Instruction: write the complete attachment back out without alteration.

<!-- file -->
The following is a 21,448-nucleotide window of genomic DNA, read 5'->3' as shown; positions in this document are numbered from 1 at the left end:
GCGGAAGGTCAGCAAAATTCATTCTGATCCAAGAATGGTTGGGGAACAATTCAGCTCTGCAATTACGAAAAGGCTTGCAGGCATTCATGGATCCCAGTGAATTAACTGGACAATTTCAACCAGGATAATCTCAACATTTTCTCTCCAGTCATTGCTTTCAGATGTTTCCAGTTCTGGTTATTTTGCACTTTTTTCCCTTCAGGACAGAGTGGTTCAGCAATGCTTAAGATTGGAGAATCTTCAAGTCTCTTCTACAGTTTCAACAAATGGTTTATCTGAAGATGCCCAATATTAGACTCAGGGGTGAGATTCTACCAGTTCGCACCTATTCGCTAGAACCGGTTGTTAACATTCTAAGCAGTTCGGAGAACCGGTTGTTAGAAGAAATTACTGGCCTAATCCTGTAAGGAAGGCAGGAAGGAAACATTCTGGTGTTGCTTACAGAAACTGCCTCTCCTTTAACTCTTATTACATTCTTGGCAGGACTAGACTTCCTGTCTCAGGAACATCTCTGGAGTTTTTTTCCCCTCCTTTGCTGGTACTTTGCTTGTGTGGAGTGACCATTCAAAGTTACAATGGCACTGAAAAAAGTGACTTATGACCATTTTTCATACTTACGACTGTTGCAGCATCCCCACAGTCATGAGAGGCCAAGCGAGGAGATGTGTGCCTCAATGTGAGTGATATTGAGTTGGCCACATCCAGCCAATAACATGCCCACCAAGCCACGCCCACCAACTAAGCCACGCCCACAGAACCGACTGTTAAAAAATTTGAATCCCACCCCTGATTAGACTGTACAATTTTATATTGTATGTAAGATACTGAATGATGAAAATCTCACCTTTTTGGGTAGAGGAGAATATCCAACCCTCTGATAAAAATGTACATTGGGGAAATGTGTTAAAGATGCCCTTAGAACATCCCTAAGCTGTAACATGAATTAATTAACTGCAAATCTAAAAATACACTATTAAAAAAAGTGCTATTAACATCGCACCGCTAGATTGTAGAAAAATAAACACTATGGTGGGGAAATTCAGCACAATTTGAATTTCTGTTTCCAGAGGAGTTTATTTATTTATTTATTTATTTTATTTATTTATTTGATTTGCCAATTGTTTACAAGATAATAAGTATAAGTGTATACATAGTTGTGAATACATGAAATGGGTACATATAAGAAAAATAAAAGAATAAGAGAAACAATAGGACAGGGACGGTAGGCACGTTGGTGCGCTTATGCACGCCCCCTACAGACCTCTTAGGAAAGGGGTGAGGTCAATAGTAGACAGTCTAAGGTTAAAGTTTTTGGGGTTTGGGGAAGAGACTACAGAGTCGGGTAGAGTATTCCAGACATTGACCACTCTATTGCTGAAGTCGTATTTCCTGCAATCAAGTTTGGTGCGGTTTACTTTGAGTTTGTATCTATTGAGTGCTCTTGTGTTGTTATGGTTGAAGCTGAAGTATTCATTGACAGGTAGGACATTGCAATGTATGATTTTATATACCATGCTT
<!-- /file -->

The following is a 21,448-nucleotide window of genomic DNA, read 5'->3' as shown; positions in this document are numbered from 1 at the left end:
GCGGAAGGTCAGCAAAATTCATTCTGATCCAAGAATGGTTGGGGAACAATTCAGCTCTGCAATTACGAAAAGGCTTGCAGGCATTCATGGATCCCAGTGAATTAACTGGACAATTTCAACCAGGATAATCTCAACATTTTCTCTCCAGTCATTGCTTTCAGATGTTTCCAGTTCTGGTTATTTTGCACTTTTTTCCCTTCAGGACAGAGTGGTTCAGCAATGCTTAAGATTGGAGAATCTTCAAGTCTCTTCTACAGTTTCAACAAATGGTTTATCTGAAGATGCCCAATATTAGACTCAGGGGTGAGATTCTACCAGTTCGCACCTATTCGCTAGAACCGGTTGTTAACATTCTAAGCAGTTCGGAGAACCGGTTGTTAGAAGAAATTACTGGCCTAATCCTGTAAGGAAGGCAGGAAGGAAACATTCTGGTGTTGCTTACAGAAACTGCCTCTCCTTTAACTCTTATTACATTCTTGGCAGGACTAGACTTCCTGTCTCAGGAACATCTCTGGAGTTTTTTTCCCCTCCTTTGCTGGTACTTTGCTTGTGTGGAGTGACCATTCAAAGTTACAATGGCACTGAAAAAAGTGACTTATGACCATTTTTCATACTTACGACTGTTGCAGCATCCCCACAGTCATGAGAGGCCAAGCGAGGAGATGTGTGCCTCAATGTGAGTGATATTGAGTTGGCCACATCCAGCCAATAACATGCCCACCAAGCCACGCCCACCAACTAAGCCACGCCCACAGAACCGACTGTTAAAAAATTTGAATCCCACCCCTGATTAGACTGTACAATTTTATATTGTATGTAAGATACTGAATGATGAAAATCTCACCTTTTTGGGTAGAGGAGAATATCCAACCCTCTGATAAAAATGTACATTGGGGAAATGTGTTAAAGATGCCCTTAGAACATCCCTAAGCTGTAACATGAATTAATTAACTGCAAATCTAAAAATACACTATTAAAAAAAGTGCTATTAACATCGCACCGCTAGATTGTAGAAAAATAAACACTATGGTGGGGAAATTCAGCACAATTTGAATTTCTGTTTCCAGAGGAGTTTATTTATTTATTTATTTATTTTATTTATTTATTTGATTTGCCAATTGTTTACAAGATAATAAGTATAAGTGTATACATAGTTGTGAATACATGAAATGGGTACATATAAGAAAAATAAAAGAATAAGAGAAACAATAGGACAGGGACGGTAGGCACGTTGGTGCGCTTATGCACGCCCCCTACAGACCTCTTAGGAAAGGGGTGAGGTCAATAGTAGACAGTCTAAGGTTAAAGTTTTTGGGGTTTGGGGAAGAGACTACAGAGTCGGGTAGAGTATTCCAGACATTGACCACTCTATTGCTGAAGTCGTATTTCCTGCAATCAAGTTTGGTGCGGTTTACTTTGAGTTTGTATCTATTGAGTGCTCTTGTGTTGTTATGGTTGAAGCTGAAGTATTCATTGACAGGTAGGACATTGCAATGTATGATTTTATATACCATGCTT